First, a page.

-Asian shares reversed early gains, with investors in Chinese stocks unsettled by U.S. moves against 33 Chinese entities, with markets otherwise waiting for U.S inflation data that could influence how fast the Federal Reserve raises interest rates.
Traders are alert for rate hikes in both the euro zone and the United States after the European Central Bank last week was considered to have adopted a more hawkish tone.
MSCI’s broadest index of Asia-Pacific shares outside Japan shed 0.3% to 612.3 after rising to 617.7, the highest since January 25. The benchmark is up nearly 3% from a more than one-year low of 595.99 struck on Jan 27.
“Much of investors’ concern is focused on the five Fed increases that markets are pricing in for 2022, and if they won’t be sufficient to contain inflation,” Seema Shah, chief strategist at Principal Global Investors, said in a note.
“Yet, the Fed’s urgency to tighten should soon ease as the most acute economic price pressures start fading. Furthermore, while U.S. growth has likely peaked, a recession isn’t in the cards,” she said.
Japan’s Nikkei rose 0.3%, Korean stocks went up 0.5% and Taiwan gained 0.7%.
Chinese stocks were the standout losers, with the CSI300 index down 1.8% as investors fretted over the prospect of the U.S. government adding a further 33 Chinese entities to its export control list.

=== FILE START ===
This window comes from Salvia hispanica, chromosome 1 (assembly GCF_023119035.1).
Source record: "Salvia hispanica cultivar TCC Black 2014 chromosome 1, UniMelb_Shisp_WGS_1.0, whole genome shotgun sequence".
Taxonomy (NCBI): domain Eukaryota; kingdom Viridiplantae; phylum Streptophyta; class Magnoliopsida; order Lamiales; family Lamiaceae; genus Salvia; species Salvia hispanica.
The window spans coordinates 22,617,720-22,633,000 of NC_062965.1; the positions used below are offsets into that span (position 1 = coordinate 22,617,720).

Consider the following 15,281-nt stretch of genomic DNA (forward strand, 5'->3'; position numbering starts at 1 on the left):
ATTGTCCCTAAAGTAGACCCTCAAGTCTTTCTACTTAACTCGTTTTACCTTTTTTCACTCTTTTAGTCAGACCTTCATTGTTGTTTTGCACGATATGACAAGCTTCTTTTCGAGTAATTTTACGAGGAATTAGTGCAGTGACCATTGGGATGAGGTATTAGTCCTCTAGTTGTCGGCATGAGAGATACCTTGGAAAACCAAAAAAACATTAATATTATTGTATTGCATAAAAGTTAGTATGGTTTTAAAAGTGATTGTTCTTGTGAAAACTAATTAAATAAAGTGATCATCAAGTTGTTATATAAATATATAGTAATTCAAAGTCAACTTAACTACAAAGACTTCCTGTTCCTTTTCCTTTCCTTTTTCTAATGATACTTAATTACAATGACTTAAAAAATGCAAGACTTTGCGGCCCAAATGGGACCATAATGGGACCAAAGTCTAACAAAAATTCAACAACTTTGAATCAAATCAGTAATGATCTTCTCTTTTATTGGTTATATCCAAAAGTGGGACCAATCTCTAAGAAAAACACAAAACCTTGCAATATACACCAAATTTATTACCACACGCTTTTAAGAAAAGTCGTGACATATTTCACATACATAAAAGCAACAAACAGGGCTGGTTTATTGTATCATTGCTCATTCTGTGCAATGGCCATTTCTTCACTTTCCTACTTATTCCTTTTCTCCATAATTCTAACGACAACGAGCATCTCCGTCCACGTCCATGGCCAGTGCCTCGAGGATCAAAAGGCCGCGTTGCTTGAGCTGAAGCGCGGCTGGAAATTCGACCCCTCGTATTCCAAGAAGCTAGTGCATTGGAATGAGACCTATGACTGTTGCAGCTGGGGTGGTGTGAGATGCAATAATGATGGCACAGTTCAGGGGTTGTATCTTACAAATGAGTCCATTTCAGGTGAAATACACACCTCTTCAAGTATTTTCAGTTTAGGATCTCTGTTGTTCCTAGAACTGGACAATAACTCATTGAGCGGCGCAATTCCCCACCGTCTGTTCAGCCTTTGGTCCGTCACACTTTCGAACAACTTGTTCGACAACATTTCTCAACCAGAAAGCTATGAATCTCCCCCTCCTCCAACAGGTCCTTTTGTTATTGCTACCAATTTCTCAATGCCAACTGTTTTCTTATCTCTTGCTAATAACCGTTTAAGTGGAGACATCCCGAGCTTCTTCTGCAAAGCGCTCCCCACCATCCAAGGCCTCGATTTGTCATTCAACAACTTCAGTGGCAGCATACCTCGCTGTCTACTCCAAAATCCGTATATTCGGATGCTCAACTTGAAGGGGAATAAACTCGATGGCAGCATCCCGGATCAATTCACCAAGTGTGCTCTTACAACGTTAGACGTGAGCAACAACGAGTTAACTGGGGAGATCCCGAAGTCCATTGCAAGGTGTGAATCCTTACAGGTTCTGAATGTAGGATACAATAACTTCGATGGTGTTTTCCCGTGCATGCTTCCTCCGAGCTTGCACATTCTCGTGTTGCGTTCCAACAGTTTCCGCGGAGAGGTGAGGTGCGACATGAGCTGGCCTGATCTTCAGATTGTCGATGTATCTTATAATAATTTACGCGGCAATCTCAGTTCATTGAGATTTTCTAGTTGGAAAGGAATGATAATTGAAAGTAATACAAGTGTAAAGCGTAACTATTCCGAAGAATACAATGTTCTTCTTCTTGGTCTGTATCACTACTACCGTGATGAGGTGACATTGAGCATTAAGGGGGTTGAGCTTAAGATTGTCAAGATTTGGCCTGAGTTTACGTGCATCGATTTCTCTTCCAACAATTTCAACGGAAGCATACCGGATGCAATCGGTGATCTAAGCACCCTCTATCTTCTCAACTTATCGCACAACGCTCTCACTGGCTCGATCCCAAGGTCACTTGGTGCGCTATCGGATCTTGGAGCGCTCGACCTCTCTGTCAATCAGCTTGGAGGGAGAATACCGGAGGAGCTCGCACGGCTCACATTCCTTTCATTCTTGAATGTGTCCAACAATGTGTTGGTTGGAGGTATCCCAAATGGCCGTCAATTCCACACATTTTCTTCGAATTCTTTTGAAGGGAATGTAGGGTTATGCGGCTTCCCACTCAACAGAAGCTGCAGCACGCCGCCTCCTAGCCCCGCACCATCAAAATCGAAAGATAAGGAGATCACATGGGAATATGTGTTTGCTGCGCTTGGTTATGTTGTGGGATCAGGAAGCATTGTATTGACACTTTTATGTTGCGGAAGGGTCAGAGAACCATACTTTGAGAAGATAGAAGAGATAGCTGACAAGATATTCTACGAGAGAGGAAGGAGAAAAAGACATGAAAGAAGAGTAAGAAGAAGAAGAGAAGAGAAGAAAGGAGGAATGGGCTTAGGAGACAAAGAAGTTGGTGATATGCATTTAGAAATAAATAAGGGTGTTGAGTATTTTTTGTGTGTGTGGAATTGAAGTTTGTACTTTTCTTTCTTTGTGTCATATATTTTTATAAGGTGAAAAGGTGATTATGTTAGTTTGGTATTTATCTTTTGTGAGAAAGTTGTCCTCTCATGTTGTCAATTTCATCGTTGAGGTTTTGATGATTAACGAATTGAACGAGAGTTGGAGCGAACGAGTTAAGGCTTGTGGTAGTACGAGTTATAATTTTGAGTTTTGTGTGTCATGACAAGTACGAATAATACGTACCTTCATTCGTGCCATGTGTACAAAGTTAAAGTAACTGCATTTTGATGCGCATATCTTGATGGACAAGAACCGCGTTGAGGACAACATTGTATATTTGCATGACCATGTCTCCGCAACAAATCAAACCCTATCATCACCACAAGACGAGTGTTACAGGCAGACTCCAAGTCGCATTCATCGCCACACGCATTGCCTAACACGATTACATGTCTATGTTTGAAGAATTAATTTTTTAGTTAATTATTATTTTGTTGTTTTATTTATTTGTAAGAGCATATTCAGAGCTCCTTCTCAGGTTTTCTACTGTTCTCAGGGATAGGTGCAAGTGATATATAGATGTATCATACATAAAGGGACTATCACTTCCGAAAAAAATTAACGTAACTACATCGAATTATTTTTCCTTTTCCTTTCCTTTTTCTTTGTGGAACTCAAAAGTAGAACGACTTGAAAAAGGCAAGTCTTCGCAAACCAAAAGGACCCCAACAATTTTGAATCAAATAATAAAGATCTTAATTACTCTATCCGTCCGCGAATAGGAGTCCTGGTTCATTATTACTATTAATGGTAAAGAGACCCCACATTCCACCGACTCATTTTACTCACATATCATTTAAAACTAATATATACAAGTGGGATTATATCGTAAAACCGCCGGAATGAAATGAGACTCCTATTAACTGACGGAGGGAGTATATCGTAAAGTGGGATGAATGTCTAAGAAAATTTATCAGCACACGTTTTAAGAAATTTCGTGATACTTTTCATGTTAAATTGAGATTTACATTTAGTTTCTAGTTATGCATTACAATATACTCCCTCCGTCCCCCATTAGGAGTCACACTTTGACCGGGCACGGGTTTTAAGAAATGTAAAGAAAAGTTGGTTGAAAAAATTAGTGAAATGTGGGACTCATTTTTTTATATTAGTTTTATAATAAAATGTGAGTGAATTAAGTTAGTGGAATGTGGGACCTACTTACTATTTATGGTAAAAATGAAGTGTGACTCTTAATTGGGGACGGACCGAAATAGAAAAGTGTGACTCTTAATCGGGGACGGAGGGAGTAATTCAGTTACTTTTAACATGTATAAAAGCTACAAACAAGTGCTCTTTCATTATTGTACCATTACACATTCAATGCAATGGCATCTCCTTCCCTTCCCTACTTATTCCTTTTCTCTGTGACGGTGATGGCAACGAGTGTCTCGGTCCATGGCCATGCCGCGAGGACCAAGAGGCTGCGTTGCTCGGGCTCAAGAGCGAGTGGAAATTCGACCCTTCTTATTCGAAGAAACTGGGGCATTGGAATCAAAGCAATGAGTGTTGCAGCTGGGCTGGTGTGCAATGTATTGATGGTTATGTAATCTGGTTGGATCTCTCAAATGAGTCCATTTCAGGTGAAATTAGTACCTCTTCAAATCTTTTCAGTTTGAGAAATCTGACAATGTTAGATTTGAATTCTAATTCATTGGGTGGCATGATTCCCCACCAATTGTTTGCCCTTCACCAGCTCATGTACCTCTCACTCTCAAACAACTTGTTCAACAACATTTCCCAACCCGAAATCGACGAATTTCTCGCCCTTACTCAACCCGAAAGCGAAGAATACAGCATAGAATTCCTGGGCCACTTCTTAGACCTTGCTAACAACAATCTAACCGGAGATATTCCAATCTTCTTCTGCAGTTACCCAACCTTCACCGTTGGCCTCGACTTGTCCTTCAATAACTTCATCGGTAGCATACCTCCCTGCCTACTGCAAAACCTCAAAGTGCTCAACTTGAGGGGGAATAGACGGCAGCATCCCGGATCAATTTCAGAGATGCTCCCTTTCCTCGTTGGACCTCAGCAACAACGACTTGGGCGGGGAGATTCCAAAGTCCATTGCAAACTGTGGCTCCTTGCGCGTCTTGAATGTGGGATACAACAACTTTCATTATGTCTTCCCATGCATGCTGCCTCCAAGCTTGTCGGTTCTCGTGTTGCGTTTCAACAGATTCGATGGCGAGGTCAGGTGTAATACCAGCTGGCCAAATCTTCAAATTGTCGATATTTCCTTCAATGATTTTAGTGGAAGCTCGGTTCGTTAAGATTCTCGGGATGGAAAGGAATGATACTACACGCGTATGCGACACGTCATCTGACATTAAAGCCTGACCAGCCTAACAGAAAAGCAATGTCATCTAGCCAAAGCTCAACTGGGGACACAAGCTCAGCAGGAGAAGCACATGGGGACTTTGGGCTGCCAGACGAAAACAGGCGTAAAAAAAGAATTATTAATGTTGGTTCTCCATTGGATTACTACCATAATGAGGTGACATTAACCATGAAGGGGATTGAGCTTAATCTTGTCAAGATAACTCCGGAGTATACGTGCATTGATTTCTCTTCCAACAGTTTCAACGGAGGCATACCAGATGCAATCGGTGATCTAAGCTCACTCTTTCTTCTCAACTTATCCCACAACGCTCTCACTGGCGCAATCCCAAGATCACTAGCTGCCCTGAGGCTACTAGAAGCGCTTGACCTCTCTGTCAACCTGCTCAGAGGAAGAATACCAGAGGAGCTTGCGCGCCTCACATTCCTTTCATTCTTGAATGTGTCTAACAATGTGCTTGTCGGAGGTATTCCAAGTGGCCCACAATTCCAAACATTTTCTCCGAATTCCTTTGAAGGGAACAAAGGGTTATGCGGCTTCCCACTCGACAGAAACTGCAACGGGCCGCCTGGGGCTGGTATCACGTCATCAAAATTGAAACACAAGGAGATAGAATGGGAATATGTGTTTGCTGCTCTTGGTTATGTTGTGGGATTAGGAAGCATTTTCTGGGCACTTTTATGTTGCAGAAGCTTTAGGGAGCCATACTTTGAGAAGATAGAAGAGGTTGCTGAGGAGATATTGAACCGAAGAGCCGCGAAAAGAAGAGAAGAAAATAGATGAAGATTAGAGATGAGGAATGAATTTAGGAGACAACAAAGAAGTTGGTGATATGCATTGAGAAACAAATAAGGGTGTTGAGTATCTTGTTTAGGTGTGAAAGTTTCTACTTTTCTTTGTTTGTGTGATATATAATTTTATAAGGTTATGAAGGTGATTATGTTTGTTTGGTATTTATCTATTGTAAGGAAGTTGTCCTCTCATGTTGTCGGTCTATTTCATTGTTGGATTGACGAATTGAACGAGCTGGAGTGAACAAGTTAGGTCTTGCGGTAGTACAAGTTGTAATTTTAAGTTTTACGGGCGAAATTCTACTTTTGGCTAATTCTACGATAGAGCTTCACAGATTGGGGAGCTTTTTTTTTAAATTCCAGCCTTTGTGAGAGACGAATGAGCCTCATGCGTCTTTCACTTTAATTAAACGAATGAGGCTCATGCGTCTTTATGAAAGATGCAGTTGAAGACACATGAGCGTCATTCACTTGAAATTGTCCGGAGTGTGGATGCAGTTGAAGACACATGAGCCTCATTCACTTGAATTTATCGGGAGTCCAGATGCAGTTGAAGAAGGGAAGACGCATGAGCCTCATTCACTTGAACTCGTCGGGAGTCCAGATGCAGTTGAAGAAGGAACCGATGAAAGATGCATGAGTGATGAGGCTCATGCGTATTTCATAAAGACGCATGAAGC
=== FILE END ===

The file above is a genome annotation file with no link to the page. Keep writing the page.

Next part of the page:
U.S. consumer price figures for January are due on Thursday and could show core inflation accelerating to the fastest pace since 1982 at 5.9%.
“Central banks are really front and center in everyone’s narrative. We believe they want to be patient,” analysts at MFS Investment Management said in a report.
“We believe they’re aware of their footprint in the marketplace today, but at minimum we can say in no uncertain terms, that financial conditions will be tightening in 2022 and therefore likely more conducive to errors.”
S&P 500 futures held steady, while Nasdaq futures put on 0.1% in Asian trading.
Major Wall Street stock indexes ended down as markets digested mixed quarterly results. “Corporate profits are the strongest in decades, consumers are backed by excess savings, and gradual supply chain normalization should provide a boost to inventories and production,” Shah of Principal Global Investors said.
The U.S. January payrolls report on Friday showed annual growth in average hourly earnings climbed to 5.7%, from 4.9%, while payrolls for prior months were revised up by 709,000 to radically change the trend in hiring.
The prospect of hikes has bond markets reeling, and in Asia both Treasuries and Japanese government bond yields rose, with the yield on benchmark 10-year Treasuries up about 3 basis points to 1.9500%.
German two-year bonds had their worst week since the spring of 2008 last week and selling had extended on Monday, with Italian and Greek bond prices hit hardest.
In foreign exchange markets, the euro inched down 0.16% to $1.1415, having shot up 2.7% last week in its best performance since early 2020 on the tightening expectations.
The dollar crept 0.2% higher on the yen to 115.45.
Oil prices eased on Tuesday ahead of talks between the United States and Iran officials, which could lead to the removal of U.S. sanctions on Iranian oil sales.